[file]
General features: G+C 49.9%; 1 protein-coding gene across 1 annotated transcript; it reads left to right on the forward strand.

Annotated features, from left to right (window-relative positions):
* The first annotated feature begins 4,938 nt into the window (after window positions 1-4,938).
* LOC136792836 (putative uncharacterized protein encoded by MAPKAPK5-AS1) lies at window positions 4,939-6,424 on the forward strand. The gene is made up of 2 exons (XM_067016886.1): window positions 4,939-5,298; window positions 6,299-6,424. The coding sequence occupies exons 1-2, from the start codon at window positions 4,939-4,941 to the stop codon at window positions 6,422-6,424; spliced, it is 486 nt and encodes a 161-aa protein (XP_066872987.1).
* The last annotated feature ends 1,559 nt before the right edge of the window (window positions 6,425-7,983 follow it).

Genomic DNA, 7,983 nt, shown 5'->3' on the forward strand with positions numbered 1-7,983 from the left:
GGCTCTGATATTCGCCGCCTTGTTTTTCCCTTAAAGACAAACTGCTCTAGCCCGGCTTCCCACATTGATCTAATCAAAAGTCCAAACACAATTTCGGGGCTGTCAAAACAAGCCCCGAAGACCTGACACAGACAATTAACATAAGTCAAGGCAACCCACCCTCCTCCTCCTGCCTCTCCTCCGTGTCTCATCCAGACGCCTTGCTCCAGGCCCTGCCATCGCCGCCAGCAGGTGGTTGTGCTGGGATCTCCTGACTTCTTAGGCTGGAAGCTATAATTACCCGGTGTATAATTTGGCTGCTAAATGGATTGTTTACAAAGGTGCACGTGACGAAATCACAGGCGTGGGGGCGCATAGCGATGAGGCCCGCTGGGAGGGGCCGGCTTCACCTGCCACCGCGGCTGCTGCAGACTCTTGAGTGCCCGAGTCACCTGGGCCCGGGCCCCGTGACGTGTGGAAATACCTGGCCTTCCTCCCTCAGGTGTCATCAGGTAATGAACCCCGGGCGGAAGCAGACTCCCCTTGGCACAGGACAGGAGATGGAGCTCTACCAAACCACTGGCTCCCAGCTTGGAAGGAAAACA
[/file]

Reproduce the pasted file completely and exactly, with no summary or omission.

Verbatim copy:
General features: G+C 49.9%; 1 protein-coding gene across 1 annotated transcript; it reads left to right on the forward strand.

Annotated features, from left to right (window-relative positions):
* The first annotated feature begins 4,938 nt into the window (after window positions 1-4,938).
* LOC136792836 (putative uncharacterized protein encoded by MAPKAPK5-AS1) lies at window positions 4,939-6,424 on the forward strand. The gene is made up of 2 exons (XM_067016886.1): window positions 4,939-5,298; window positions 6,299-6,424. The coding sequence occupies exons 1-2, from the start codon at window positions 4,939-4,941 to the stop codon at window positions 6,422-6,424; spliced, it is 486 nt and encodes a 161-aa protein (XP_066872987.1).
* The last annotated feature ends 1,559 nt before the right edge of the window (window positions 6,425-7,983 follow it).

Genomic DNA, 7,983 nt, shown 5'->3' on the forward strand with positions numbered 1-7,983 from the left:
GGCTCTGATATTCGCCGCCTTGTTTTTCCCTTAAAGACAAACTGCTCTAGCCCGGCTTCCCACATTGATCTAATCAAAAGTCCAAACACAATTTCGGGGCTGTCAAAACAAGCCCCGAAGACCTGACACAGACAATTAACATAAGTCAAGGCAACCCACCCTCCTCCTCCTGCCTCTCCTCCGTGTCTCATCCAGACGCCTTGCTCCAGGCCCTGCCATCGCCGCCAGCAGGTGGTTGTGCTGGGATCTCCTGACTTCTTAGGCTGGAAGCTATAATTACCCGGTGTATAATTTGGCTGCTAAATGGATTGTTTACAAAGGTGCACGTGACGAAATCACAGGCGTGGGGGCGCATAGCGATGAGGCCCGCTGGGAGGGGCCGGCTTCACCTGCCACCGCGGCTGCTGCAGACTCTTGAGTGCCCGAGTCACCTGGGCCCGGGCCCCGTGACGTGTGGAAATACCTGGCCTTCCTCCCTCAGGTGTCATCAGGTAATGAACCCCGGGCGGAAGCAGACTCCCCTTGGCACAGGACAGGAGATGGAGCTCTACCAAACCACTGGCTCCCAGCTTGGAAGGAAAACA